Unfettered reporting threatened – what Assange extradition hearings reveal
Assange faces a potential sentence with a release date more than a century beyond his lifespan, the indictment contains a description of core journalistic activities.
by Tim Dawson, NEC member
Julian Assange's extradition hearing took its last evidence at the Old Bailey, London yesterday. Closing submissions will be made in writing and Judge Baraitser's ruling will be handed down on 4 January at The Old Bailey.
Until 23 May 2019 journalists quite reasonably held opinions about Julian Assange and his legal tussles that were every bit as multitudinous as those of the public at large.
These might include the view that he is an irresponsible narcissist; that he is tainted by the Swedish sexual assault allegations; or, that he is a seer whose revelations have unmasked the shocking truths of modern warfare.
By the middle of spring last year, the Metropolitan Police had arrested Assange and he had been jailed for skipping bail in 2012. The US government had requested his extradition on a single charge of computer hacking. If convicted, he might serve five years in prison.
Then in May last year, in the upmarket Washington suburb of Alexandria, Virginia, the pursuit of Julian Assange took a new and deeply troubling twist. A grand jury returned a second, superseding indictment that included 18 charges, 17 of them for violations of the Espionage Act.
Assange himself now faced a potential sentence with a release date more than a century beyond his most optimistic lifespan. It was in the detail of the charges, however, that a critical juncture for media freedom stood out.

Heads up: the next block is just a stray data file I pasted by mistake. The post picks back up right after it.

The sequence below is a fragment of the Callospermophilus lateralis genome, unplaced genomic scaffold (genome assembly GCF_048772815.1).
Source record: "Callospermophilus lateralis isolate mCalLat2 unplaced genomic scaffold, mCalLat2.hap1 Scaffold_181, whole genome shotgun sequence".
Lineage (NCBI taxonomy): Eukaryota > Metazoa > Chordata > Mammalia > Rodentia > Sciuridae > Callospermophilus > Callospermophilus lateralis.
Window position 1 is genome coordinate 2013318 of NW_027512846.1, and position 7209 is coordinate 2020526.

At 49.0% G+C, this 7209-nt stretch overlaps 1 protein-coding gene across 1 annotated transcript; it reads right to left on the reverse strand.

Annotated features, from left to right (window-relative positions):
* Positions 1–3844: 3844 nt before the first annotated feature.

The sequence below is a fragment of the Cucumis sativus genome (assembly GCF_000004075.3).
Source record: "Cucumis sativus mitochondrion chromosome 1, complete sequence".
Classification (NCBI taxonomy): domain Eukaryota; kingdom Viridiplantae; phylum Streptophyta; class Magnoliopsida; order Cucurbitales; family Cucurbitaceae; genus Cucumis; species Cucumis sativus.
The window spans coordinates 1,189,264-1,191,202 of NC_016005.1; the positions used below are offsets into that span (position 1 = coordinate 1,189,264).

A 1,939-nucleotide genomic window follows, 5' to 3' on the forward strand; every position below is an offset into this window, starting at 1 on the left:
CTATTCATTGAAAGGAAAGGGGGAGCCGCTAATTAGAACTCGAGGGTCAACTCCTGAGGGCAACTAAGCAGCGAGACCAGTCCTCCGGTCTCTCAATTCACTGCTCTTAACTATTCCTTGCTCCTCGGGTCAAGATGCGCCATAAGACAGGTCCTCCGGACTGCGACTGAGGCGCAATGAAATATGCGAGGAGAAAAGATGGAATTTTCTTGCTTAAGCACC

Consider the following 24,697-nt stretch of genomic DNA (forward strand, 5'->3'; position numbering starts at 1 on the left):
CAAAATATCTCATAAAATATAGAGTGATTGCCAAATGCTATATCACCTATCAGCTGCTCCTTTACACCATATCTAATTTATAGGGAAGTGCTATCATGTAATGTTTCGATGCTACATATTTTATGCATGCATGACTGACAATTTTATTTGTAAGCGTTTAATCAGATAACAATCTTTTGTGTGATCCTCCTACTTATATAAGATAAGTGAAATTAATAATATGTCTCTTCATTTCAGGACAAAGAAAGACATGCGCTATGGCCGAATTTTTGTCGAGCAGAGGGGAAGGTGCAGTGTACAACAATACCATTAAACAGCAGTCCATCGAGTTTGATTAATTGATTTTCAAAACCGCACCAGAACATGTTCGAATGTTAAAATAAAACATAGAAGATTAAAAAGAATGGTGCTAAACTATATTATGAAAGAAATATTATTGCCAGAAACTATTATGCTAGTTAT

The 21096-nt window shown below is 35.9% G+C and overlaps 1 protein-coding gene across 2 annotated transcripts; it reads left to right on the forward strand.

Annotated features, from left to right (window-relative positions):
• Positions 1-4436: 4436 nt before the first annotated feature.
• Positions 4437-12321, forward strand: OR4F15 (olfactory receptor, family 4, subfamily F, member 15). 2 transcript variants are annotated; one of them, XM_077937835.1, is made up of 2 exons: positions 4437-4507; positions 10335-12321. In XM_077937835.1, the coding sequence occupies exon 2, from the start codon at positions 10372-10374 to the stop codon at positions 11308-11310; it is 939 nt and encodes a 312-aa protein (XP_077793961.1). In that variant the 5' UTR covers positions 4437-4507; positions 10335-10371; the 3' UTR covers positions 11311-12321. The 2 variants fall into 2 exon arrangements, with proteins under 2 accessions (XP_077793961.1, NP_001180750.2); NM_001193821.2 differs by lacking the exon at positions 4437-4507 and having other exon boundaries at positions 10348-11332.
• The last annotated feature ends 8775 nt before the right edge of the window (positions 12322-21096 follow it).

The indictment includes charges that Assange had:
"unlawfully obtaining and disclosed classified documents related to the national defense"; "actively solicited United States classified information, including by publishing a list of 'Most Wanted Leaks' that sought, among other things, classified documents"; "engaged in real-time discussions regarding (Chelsea) Manning's transmission of classified records"; and, "actively encouraged Manning to provide more information and agreed to crack a password".
What this amounts to is cultivating a source to provide information – the most basic and universal journalistic activity. Jameel Jaffer, professor of Law and Journalism at Columbia University, put it bluntly in his evidence to Assange's extradition hearing.
"The indictment is mainly a description of Assange engaging in core journalistic activities. These are activities that the government's apparent theory of liability would criminalise".
Whether or not you consider Assange a journalist, as some had agonised over, is rendered irrelevant. He is being prosecuted for activities that a great many journalists undertake every day of their working lives.
Nor is concern about such a precedent merely rhetorical. Following the '9/11' attack in 2001 successive US administrations have become increasingly aggressive about secrecy.
The quantity of government documents that are classified has increased exponentially. Paul Feldstein, a former ABC investigative reporter and now professor of history at the university of Maryland told the court that:
"over-classification of government records is widely acknowledged as rampant to the point of absurdity. Every government study of the issue over the last six decades has found widespread classification of information that the government had no basis to conceal".